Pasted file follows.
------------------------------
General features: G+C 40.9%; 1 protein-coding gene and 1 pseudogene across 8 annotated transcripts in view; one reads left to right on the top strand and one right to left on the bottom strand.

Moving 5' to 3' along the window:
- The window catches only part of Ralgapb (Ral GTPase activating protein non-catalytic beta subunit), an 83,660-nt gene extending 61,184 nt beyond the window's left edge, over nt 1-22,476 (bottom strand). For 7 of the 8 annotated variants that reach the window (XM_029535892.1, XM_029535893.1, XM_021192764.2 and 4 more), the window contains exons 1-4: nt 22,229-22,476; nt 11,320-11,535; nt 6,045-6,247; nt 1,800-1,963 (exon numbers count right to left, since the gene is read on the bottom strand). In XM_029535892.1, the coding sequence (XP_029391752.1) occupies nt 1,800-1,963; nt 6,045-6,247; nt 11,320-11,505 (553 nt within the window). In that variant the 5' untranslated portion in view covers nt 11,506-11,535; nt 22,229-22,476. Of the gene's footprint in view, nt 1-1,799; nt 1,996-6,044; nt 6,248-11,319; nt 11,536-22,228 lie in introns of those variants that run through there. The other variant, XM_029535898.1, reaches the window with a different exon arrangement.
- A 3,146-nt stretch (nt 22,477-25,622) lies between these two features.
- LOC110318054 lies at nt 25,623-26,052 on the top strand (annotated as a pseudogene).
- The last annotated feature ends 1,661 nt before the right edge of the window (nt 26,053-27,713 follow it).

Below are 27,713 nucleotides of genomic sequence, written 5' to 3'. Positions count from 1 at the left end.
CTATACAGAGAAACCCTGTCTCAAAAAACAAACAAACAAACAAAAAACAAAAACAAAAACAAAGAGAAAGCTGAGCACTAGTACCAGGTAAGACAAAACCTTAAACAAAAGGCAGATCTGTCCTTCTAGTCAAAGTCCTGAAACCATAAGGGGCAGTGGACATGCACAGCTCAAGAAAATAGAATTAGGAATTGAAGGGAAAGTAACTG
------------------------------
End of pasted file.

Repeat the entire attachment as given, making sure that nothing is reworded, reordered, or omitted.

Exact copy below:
General features: G+C 40.9%; 1 protein-coding gene and 1 pseudogene across 8 annotated transcripts in view; one reads left to right on the top strand and one right to left on the bottom strand.

Moving 5' to 3' along the window:
- The window catches only part of Ralgapb (Ral GTPase activating protein non-catalytic beta subunit), an 83,660-nt gene extending 61,184 nt beyond the window's left edge, over nt 1-22,476 (bottom strand). For 7 of the 8 annotated variants that reach the window (XM_029535892.1, XM_029535893.1, XM_021192764.2 and 4 more), the window contains exons 1-4: nt 22,229-22,476; nt 11,320-11,535; nt 6,045-6,247; nt 1,800-1,963 (exon numbers count right to left, since the gene is read on the bottom strand). In XM_029535892.1, the coding sequence (XP_029391752.1) occupies nt 1,800-1,963; nt 6,045-6,247; nt 11,320-11,505 (553 nt within the window). In that variant the 5' untranslated portion in view covers nt 11,506-11,535; nt 22,229-22,476. Of the gene's footprint in view, nt 1-1,799; nt 1,996-6,044; nt 6,248-11,319; nt 11,536-22,228 lie in introns of those variants that run through there. The other variant, XM_029535898.1, reaches the window with a different exon arrangement.
- A 3,146-nt stretch (nt 22,477-25,622) lies between these two features.
- LOC110318054 lies at nt 25,623-26,052 on the top strand (annotated as a pseudogene).
- The last annotated feature ends 1,661 nt before the right edge of the window (nt 26,053-27,713 follow it).

Below are 27,713 nucleotides of genomic sequence, written 5' to 3'. Positions count from 1 at the left end.
CTATACAGAGAAACCCTGTCTCAAAAAACAAACAAACAAACAAAAAACAAAAACAAAAACAAAGAGAAAGCTGAGCACTAGTACCAGGTAAGACAAAACCTTAAACAAAAGGCAGATCTGTCCTTCTAGTCAAAGTCCTGAAACCATAAGGGGCAGTGGACATGCACAGCTCAAGAAAATAGAATTAGGAATTGAAGGGAAAGTAACTG